Frontline medics count the cost of two years of war in Ukraine

Frontline medics count the cost of two years of war in Ukraine
Frontline medics count the cost of two years of war in Ukraine

We show you our most important and recent visitors news details Frontline medics count the cost of two years of war in Ukraine in the following article

Hind Al Soulia - Riyadh - By Andrew Harding

DONETSK, eastern Ukraine — Maj Oleh Kravchenko has the sort of chuckle that's hard to resist — deep and treacly and mischievous.

"I'm still alive," he said, tilting his head to one side in his wheelchair, like a spectator marvelling at someone else's magic trick.

As Ukraine marks the second anniversary of the war, Kravchenko's turbulent story captures something of the journey so many people here — soldiers and civilians alike — have been on, as they've come to understand the sort of sacrifices and patience this long conflict is demanding of them.

Kravchenko is 50 years old now, and we're meeting for the third time since Russia launched its latest invasion of Ukraine. His beard — brown and trim when I first encountered him in the besieged Donbas town of Lysychansk in 2022 — is now straggly and grey.

We first met on a warm day in Lysychansk, in April 2022, having driven into the hilltop town on the last road still more or less under Ukrainian control. Kravchenko emerged from a doorway with a wry smile and offered to drive us around.

We raced off towards the frontlines in his car at furious speed, an automatic rifle at his side, and the sound of incoming artillery fire booming through the open windows.

"Look here. It's a crater from a Russian bomb," he said, playing the tour guide, as we skidded round another corner.

Kravchenko, in charge of the 57th Brigade's medical teams, took us to an evacuation point in the bombed-out ruins of an old factory, and then helped us sneak, without permission, past far more cautious officials, and into the main military hospital, where dozens of shell-shocked Ukrainian soldiers lay silently in their beds.

"A practical guy — unorthodox," one of his colleagues remarked about Kravchenko's style, with an indulgent smile.

Kravchenko had already seen plenty of war before the Russian invasion. After leaving his job administering a hospital in central Ukraine, he'd worked as a doctor for the United Nations, spending several years in Afghanistan, and visiting Somalia, the Democratic Republic of Congo and Sudan too.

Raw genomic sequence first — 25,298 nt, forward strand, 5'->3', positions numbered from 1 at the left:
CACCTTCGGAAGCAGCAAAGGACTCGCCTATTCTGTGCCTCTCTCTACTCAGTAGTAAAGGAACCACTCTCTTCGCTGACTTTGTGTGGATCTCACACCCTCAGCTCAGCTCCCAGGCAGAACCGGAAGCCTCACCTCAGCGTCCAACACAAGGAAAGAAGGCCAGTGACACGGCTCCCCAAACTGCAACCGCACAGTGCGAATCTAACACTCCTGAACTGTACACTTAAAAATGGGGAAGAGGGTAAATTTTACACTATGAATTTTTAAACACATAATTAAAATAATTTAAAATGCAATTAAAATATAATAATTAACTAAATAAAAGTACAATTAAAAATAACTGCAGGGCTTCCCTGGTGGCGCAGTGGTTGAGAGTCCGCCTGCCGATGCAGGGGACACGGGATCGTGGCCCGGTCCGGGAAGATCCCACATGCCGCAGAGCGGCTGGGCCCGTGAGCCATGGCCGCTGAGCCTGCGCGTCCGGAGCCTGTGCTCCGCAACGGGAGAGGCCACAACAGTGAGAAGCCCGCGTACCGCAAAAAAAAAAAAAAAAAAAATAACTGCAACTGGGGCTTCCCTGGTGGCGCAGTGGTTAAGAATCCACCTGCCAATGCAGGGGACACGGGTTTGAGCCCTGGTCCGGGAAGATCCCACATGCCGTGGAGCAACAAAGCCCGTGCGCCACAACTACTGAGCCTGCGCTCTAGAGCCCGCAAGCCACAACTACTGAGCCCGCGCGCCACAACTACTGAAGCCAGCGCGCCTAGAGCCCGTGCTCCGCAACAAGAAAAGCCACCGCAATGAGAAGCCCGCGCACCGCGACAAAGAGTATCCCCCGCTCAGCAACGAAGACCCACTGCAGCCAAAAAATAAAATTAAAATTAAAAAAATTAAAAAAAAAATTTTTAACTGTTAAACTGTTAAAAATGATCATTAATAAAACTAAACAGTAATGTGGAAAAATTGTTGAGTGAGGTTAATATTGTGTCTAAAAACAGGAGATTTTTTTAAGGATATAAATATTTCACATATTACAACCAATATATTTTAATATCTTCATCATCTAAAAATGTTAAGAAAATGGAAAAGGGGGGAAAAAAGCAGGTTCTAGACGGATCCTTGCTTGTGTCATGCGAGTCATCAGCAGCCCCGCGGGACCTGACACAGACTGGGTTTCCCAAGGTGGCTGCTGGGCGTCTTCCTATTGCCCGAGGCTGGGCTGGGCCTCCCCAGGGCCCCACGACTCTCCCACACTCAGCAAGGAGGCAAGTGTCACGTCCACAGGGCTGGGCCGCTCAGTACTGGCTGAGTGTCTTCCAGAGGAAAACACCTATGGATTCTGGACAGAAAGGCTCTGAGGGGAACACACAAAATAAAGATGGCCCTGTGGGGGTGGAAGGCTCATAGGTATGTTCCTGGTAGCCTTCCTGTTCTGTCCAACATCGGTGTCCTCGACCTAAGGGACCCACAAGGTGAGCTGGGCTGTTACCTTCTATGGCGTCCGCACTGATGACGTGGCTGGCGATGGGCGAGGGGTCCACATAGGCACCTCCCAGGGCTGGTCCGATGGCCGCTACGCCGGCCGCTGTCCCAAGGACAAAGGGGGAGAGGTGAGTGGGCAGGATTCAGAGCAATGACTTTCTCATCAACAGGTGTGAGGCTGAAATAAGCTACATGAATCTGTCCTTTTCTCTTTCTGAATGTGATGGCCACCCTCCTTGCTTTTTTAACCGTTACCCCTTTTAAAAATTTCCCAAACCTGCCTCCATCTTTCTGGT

But nothing had prepared him for the opening months of this conflict.

"Everywhere, blood, blood, blood," he said, as we stood beside a stack of blood-stained stretchers.

But in those early days he still seemed optimistic, convinced Ukraine could quickly win the war.

"Ukrainian soldiers are strong because it's our land. It's my country. My daughter, my son, are here. My heart is here," he said, his back straightening.

"I hope one, maybe one and a half months and we will shoot every Russian. Our soldiers will hold their positions. We will give the enemy a good fight."

We said our goodbyes and drove out of Lysychansk later that afternoon. The town was captured by Russian forces a few weeks later and remains in the Kremlin's control.

It would be a whole year before we ran into Kravchenko again, this time on the outskirts of Bakhmut, another frontline town, 50km (31 miles) to the southwest.

"Still alive," he said, by way of a greeting. It was something I'd begun hearing other soldiers say.

But his grin seemed forced. And the dark smudges of exhaustion below Kravchenko's eyes made him look like he was wearing stage paint.

"It's been difficult. I didn't sleep at all last night," he said, showing me around the small warehouse which his team had turned into a makeshift field hospital.

It was the day before Yevgeny Prigozhin, the leader of Russia's Wagner group, launched his short-lived mutiny against President Vladimir Putin in July 2023.

Bakhmut itself had already fallen to the Russians weeks earlier, but Ukraine's much-heralded counter-offensive was in its early stage and there were strong hopes for its success.

Even so, the signs around Bakhmut were already looking ominous, with casualties from shrapnel and landmines being brought in with alarming regularity from the nearby trenches.